Readers have wondered about the community I was part of in my early days living in Masset and Old Massett on Haida Gwaii. A few years ago, I wrote this story about my life in that community. This story was in response to the question, on the OurStory.com site, “Was there a community that welcomed you in your earliest years?” This is my response:
Yes! I was most blessed in that way! I came from a family that put very high value on family and friends, so I was welcomed in a big way. I was born mid-summer, during school holidays. Mom was staying with my grandparents in Summerland BC, while Dad was attending summer school at the University of Victoria; he joined Mom as soon as he heard his first child had arrived. I was welcomed by grandparents, aunts and uncles, great aunts and uncles, and family friends from as far away as Winnipeg, and Washington State – who’d arrived for the wedding of my aunt and uncle a few days after my birth. It was also at this time that, a few days old, I attended my first Peach Festival parade. Then we were off to Vancouver, me traveling in a cardboard box in the back seat of the car, to meet more grandparents, aunts and uncles and cousins.
Then we flew back to Sandspit; I was tucked into a “flight crib” at the front of the plane. We went to Alliford Bay by bus, and then to Masset by seaplane. Special friends in Masset included: Don MacRae, teacher; Mr and Mrs Pruden (he was the Indian Agent, and their daughter Gabrielle liked to play with me); Shady and Ruby Lane (he was in the Navy, and they lived for a short time in the other half of our house); Uncle Doug Archibald (the new Indian Agent, who moved into the other half of our house, and after whom my brother Graham Douglas got his second name. According to dad’s autobiography, “The wall between the two apartments was thin, and when Uncle Doug would hear Norma crying, he would whip into our apartment, take Norma, and start crooning to her in Gaelic — she would be asleep in minutes”). We took many walks with Uncle Doug and Uncle Don McRae (in those days, close family friends were “uncle” or “auntie”) out along Tow Hill Road to North Beach.
We also often went for walks with the Hunter family: “Pop” (Dave), Ginny, and their children. We also often visited Auntie Mavis Kellar, the Red Cross Nurse in Old Massett, and a Christian. Usually we visited on Sunday afternoon, and in the evening would go with her to the service in the village church, where the lay-reader who led the evening service was Peter Hill, a wonderful Christian man. (Who would have thought that many years later I would meet and marry his grandson, Lionel, and we would name our son, Peter, after Chinni Pete!).
When my mom resigned from teaching, she was replaced by Mrs. Mallory. Mr. and Mrs. Bob Mallory (he was the Fisheries Officer), had a daughter, Rosemary, who also loved to spend time playing with me. Another close friend was Howard Phillips, who was on the school board, and who, many years later, loved to have me bring Taryn over to his house to visit. The Masset Community Hall has been named after him. Another family who were friends were the Simpsons, and their daughter Faith was one of my dad’s first graduating students. When I lived in Masset after I grew up, Faith was a teacher at the Elementary School, and eventually I taught one of her grandchildren at the high school. Another family was Mr and Mrs Fred Steele; Mrs. Steele was the primary teacher at the school. I also had lots of friends among the school students, as for a time my mom was the only substitute, and she would take me to school with her and I would sit in my buggy at the back of the class.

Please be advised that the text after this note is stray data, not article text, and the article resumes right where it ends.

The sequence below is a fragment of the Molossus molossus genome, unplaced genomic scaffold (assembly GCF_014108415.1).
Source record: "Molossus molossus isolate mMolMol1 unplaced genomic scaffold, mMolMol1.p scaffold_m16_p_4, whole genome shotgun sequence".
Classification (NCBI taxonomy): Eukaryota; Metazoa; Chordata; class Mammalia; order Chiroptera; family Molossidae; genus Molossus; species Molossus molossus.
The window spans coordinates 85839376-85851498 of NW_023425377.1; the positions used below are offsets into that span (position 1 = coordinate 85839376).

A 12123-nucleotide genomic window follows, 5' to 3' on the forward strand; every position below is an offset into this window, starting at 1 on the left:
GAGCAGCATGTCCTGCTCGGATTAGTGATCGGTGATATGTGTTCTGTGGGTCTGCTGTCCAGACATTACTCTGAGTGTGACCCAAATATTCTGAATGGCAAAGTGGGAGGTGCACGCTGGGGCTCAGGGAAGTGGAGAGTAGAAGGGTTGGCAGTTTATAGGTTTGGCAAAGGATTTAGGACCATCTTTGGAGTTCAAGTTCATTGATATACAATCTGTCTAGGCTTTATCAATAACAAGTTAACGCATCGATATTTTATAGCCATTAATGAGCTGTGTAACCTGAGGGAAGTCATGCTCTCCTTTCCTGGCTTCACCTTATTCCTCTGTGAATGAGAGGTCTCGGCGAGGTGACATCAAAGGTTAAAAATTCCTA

Mom and Dad also hosted a boy’s club and a girl’s club at our house. Another friend, my age, was Sandra Hill, the daughter of the Red Cross Hospital housekeeper; she was one hour older than me! Another couple who were good friends of my parents were Meiri and Tom Earl, who were in the military; Meiri and my mom went to the hospital in Skidegate Landing at the same time to have babies. Another friend, Mrs. Blanche Shields, would sometimes babysit me; she had two sons, Allan and Ken, and Ken would later be the coach of the University of Victoria Basketball Team that took the Canadian College Championship quite a few years in a row in the 1980s. Another close friend of my mom’s was Jean Crist and her family.
We also had a number of friends in Old Massett, such as Florence and Robert Davidson, and we were invited to their homes for meals. My parents also became friends with Nora Bellis, who sometimes babysat me, and we have 5 argellite poles carved by her father, Captain Brown. Of course, my parents became close friends with a number of their students, and when I returned to Masset to teach in 1979, my parents came to visit and rekindled many friendships. Some of the students who welcomed them back were Dad’s grads — Bruce Hageman, Peter Burton, Lily Bennett, Faith Simpson (Thorgierson), Merle Davidson, Lily Bennett, Dick Bellis, and Doug Hageman. Other students who were happy to see them included George Jones, Alex Jones, Eugene Samuels, Peter Burton, Raymond Jones, and many more! My parents were also involved in introducing the tradition of the May Queen and May-pole dancing, and royalty those years included Mary Setso, Faith Weiden, Wilma Deane, Sophie Davidson, Irene Kelly, and others. Godfrey Kelly crowned the first Queen, Mary Setso.
Written: Dec 30, 2007
Norma J Hill
(More stories like this can be found at http://www.ourstory.com/normajhill )